Did I mention I’m getting married? Some of you might know this if you read my Dragon column. And if you don’t read it, see what you’re missing? Jeez. What else is going on that you don’t know about me? Anyway, I’ve heard from those that vowed before me to expect some seriously weird anxiety dreams. Usually they involve your exes. Oh boy. Can’t wait to see him again!
My dreams are weird regardless and the anxiety I often didn’t know I had loves to rear its abstract head in my dreams. I love these dreams. I especially love it when I realize it’s a dream so I can do all those cool dream-only activities like fly or turn invisible or rollerblade. (I always wanted to rollerblade. Sigh…) I took this very cool dream analysis class in college and ever since have gotten pretty good at analyzing other people’s dreams. Seriously. I could charge money for this crap. Feel free to send me a dream synopsis and I’ll tell you what your subconscious have been dying to.
So yes, the dreams have started they’re frequency is starting to speed up. Am I stressed out? I mean, sometimes I get a little obsessed about what Seattle-based chocolate should I put in the out-of-towners “welcome bags” or what will the vegans eat? But full on Bridezila-esque panic attacks? Not. Not yet, anyway.
I should mention the wedding isn’t until September so we still have a ways to go. 87 days if you either want to get technical or your name is Martha Stewart. Seriously, Martha? Must you email me every other day to make sure I’m checking items off the list of stupid things I should be doing in order to ensure MY DAY is going to be perfect. Look, Martha, if “find a guy to marry” is on the list then, done. Did it. That’s pretty much all that matters in the end, right?
“Oh, no,” says Martha. “What about antique chalk board table numbers or a custom just Married banner for your car-aided exit?”
“No, Martha. I don’t even know what a car-aided exit is.”
“But how will your guests know where to sit if you don’t make a seating chart garland out of festive paper flags?”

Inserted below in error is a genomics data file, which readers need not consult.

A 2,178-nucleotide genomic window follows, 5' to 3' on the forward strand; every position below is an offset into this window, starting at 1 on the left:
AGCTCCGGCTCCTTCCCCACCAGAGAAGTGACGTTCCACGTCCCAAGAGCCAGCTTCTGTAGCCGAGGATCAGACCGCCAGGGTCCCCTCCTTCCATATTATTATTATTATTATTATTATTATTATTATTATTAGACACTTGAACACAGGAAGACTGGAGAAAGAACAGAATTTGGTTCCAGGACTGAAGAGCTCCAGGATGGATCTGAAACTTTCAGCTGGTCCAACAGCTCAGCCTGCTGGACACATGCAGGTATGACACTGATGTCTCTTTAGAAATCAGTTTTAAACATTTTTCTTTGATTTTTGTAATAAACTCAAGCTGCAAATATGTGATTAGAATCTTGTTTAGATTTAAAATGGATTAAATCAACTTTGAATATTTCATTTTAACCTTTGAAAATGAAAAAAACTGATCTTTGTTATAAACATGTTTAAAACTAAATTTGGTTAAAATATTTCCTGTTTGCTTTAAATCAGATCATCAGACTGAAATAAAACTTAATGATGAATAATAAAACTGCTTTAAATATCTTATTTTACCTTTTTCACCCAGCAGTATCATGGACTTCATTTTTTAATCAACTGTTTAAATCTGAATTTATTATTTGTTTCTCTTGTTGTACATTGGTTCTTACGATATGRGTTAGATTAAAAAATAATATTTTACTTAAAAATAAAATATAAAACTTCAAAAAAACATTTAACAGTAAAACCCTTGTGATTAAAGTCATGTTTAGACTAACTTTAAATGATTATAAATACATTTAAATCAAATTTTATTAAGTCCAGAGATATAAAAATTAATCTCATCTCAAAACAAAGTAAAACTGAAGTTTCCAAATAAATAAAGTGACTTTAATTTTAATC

“The chairs will be a good indication, I think.”
“You will have luminaria centerpieces, correct? Every evening wedding needs them.”
“Butt out, Martha.”
“Flower swizzle sticks?”
No seriously, Martha. Leave me alone. It’s not a “good thing.” You’re very pushy.
Anyway, I digress. This was about my anxiety dreams. Martha happens in real life. The good thing about these dreams is that they’re so straightforward, you don’t need to analyze them. But what the fun in that?
I’m getting my hair and make up done when I notice what time it is. I’m late! About a ½ late and we’re nowhere near the venue! Why didn’t anyone tell me I was late? So I rush outside to the car (where my dad is sitting all cool as a cumber. That should have been my first indication that this was a dream.) but when I pass the side mirror I can see that only one side of my face and hair is done. Ahhhhhhhh! I can’t go in like this! But I hate being late more than looking half-baked so off we go, figuring the photographer can Photoshop the other side of my face and hair to match the done side.
Analysis: I am worried about being late. Oh, and looking like the Phantom of the Opera.
My friend Jodi schedules my hair and make up trial but again, when the women is trying to do me up she keeps getting distracted and having to stop. She gets a phone call, a new client, has to go make the coffee. We run out of time because I end up having to get back to work so I never get to see what my hair and make up will look like on THE BIG DAY. I can only see one eye done and it looks like I got hit with a softball there.
Analysis: I am worried about looking like the Phantom of the Opera.